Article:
After arriving in the United States it was hard for my dad to get work. He would do odd jobs for whoever was willing to pay him. At one point he washed bakery pans. At night he and another worker slept in the bakery oven to stay warm! He was a lumberjack at Lake Isabella, and washed dishes for various restaurants. Later he got into the air conditioning business. When my dad had earned enough money he decided that refrigeration was what he wanted to do and studied to obtain his license. He always remembered to send money to his family back in Michoacán, and continued doing so for a long time.
At one point my dad decided that he would read as many books as possible. He continues doing so today; his self-education has made him the successful businessman he is now. It surprises me to see how much information he acquires. In my first year of high school, he borrowed my history book and read all 919 pages! People often wonder how a man with so little schooling could be so intelligent.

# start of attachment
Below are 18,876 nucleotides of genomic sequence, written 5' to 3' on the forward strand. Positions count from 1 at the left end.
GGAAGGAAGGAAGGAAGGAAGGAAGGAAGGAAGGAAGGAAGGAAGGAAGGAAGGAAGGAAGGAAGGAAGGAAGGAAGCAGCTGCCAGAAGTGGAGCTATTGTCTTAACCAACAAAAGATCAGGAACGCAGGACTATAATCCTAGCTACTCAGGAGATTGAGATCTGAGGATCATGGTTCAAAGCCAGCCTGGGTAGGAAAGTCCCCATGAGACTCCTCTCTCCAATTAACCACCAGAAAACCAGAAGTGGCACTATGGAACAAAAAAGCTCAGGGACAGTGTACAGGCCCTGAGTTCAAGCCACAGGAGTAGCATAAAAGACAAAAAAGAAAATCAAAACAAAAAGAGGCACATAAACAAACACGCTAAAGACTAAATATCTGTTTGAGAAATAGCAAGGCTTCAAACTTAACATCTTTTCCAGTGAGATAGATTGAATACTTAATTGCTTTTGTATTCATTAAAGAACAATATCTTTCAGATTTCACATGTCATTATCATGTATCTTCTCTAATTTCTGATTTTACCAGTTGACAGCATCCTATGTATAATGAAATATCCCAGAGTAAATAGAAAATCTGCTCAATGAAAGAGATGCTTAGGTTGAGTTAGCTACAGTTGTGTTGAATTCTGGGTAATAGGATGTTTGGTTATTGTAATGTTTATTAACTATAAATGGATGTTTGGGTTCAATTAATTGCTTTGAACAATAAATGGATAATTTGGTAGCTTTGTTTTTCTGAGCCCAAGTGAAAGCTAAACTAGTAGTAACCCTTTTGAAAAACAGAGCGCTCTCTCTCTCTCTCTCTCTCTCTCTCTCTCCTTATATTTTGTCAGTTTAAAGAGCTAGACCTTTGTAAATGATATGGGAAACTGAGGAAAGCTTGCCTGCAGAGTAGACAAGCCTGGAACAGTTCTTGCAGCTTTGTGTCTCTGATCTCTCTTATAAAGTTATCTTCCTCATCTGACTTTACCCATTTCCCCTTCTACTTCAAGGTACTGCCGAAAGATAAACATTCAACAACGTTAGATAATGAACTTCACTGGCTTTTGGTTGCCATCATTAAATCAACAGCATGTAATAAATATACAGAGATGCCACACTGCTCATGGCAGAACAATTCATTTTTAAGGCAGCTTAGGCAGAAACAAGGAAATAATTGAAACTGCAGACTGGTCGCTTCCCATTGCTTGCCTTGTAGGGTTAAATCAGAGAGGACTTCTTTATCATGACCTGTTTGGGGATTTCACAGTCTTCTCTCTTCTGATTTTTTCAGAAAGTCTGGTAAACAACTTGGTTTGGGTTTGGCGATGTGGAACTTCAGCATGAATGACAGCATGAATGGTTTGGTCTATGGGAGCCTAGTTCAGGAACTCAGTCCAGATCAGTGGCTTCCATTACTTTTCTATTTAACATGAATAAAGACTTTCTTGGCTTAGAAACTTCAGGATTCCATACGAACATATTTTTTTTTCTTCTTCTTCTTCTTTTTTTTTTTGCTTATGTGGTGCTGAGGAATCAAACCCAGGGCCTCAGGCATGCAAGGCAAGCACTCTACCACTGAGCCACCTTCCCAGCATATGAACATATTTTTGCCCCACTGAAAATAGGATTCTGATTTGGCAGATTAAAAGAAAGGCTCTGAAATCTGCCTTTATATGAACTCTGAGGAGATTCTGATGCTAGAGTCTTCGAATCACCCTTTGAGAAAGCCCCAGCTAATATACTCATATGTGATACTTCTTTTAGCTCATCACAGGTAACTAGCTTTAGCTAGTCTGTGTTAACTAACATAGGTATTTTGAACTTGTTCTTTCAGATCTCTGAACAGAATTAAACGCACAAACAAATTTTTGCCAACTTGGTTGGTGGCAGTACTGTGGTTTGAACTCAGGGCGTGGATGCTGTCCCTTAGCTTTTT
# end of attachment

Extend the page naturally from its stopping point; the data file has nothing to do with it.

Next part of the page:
My dad inspires me
When my dad was explaining his past to me, he kept saying that he was one of many to cross over the border and told me that his story was nothing special. I argue the contrary, because unlike many immigrants, he survived and succeeded. I find my dad’s story inspiring and amazing and I believe others do too.
Some advice I’d like to give to all you Latinos out there: You are capable of doing anything that you put your mind to. Use the opportunity your parents gave you to get a good education in order to become successful in life. Let no one, even yourself, make you feel inferior and make you think you can’t do something. Allow me to use a well-known phrase in conclusion to this article. The words are simple, yet the meaning is great: "Sí, se puede," or in English "Yes, you can."